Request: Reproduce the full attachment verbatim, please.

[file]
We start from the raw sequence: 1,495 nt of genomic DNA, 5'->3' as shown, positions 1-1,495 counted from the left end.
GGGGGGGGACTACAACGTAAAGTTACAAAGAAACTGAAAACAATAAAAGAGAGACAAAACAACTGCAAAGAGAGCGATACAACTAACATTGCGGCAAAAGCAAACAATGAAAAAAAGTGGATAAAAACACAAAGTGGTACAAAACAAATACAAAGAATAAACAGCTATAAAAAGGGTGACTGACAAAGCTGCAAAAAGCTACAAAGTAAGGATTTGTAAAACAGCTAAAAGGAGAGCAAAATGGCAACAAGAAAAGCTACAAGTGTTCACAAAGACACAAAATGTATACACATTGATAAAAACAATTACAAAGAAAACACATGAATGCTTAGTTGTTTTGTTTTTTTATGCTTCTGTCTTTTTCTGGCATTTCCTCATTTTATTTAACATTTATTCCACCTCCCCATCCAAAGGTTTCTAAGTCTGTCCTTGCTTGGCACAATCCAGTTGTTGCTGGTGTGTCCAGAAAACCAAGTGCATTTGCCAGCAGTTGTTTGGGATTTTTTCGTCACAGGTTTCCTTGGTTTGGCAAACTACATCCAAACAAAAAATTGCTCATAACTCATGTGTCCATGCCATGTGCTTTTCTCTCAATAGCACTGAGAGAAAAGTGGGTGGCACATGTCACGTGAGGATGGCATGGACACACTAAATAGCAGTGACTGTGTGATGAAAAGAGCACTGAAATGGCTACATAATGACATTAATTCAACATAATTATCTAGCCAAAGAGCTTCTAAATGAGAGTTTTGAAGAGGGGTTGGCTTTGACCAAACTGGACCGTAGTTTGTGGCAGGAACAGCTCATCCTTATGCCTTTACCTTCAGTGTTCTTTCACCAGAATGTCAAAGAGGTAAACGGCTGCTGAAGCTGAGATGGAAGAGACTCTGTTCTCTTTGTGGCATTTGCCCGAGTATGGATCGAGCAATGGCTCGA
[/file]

We start from the raw sequence: 1,495 nt of genomic DNA, 5'->3' as shown, positions 1-1,495 counted from the left end.
GGGGGGGGACTACAACGTAAAGTTACAAAGAAACTGAAAACAATAAAAGAGAGACAAAACAACTGCAAAGAGAGCGATACAACTAACATTGCGGCAAAAGCAAACAATGAAAAAAAGTGGATAAAAACACAAAGTGGTACAAAACAAATACAAAGAATAAACAGCTATAAAAAGGGTGACTGACAAAGCTGCAAAAAGCTACAAAGTAAGGATTTGTAAAACAGCTAAAAGGAGAGCAAAATGGCAACAAGAAAAGCTACAAGTGTTCACAAAGACACAAAATGTATACACATTGATAAAAACAATTACAAAGAAAACACATGAATGCTTAGTTGTTTTGTTTTTTTATGCTTCTGTCTTTTTCTGGCATTTCCTCATTTTATTTAACATTTATTCCACCTCCCCATCCAAAGGTTTCTAAGTCTGTCCTTGCTTGGCACAATCCAGTTGTTGCTGGTGTGTCCAGAAAACCAAGTGCATTTGCCAGCAGTTGTTTGGGATTTTTTCGTCACAGGTTTCCTTGGTTTGGCAAACTACATCCAAACAAAAAATTGCTCATAACTCATGTGTCCATGCCATGTGCTTTTCTCTCAATAGCACTGAGAGAAAAGTGGGTGGCACATGTCACGTGAGGATGGCATGGACACACTAAATAGCAGTGACTGTGTGATGAAAAGAGCACTGAAATGGCTACATAATGACATTAATTCAACATAATTATCTAGCCAAAGAGCTTCTAAATGAGAGTTTTGAAGAGGGGTTGGCTTTGACCAAACTGGACCGTAGTTTGTGGCAGGAACAGCTCATCCTTATGCCTTTACCTTCAGTGTTCTTTCACCAGAATGTCAAAGAGGTAAACGGCTGCTGAAGCTGAGATGGAAGAGACTCTGTTCTCTTTGTGGCATTTGCCCGAGTATGGATCGAGCAATGGCTCGA